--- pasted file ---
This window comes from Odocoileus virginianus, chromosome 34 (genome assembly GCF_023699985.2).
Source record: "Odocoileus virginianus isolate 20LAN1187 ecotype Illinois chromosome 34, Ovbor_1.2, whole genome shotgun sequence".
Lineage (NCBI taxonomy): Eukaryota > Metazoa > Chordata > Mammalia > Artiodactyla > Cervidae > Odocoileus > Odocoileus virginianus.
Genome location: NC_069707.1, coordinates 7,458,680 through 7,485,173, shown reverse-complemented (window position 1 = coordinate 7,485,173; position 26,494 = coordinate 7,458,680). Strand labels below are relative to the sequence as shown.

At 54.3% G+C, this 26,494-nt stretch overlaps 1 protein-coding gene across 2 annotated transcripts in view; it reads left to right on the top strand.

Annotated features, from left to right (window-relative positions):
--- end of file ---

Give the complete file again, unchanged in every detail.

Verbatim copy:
This window comes from Odocoileus virginianus, chromosome 34 (genome assembly GCF_023699985.2).
Source record: "Odocoileus virginianus isolate 20LAN1187 ecotype Illinois chromosome 34, Ovbor_1.2, whole genome shotgun sequence".
Lineage (NCBI taxonomy): Eukaryota > Metazoa > Chordata > Mammalia > Artiodactyla > Cervidae > Odocoileus > Odocoileus virginianus.
Genome location: NC_069707.1, coordinates 7,458,680 through 7,485,173, shown reverse-complemented (window position 1 = coordinate 7,485,173; position 26,494 = coordinate 7,458,680). Strand labels below are relative to the sequence as shown.

At 54.3% G+C, this 26,494-nt stretch overlaps 1 protein-coding gene across 2 annotated transcripts in view; it reads left to right on the top strand.

Annotated features, from left to right (window-relative positions):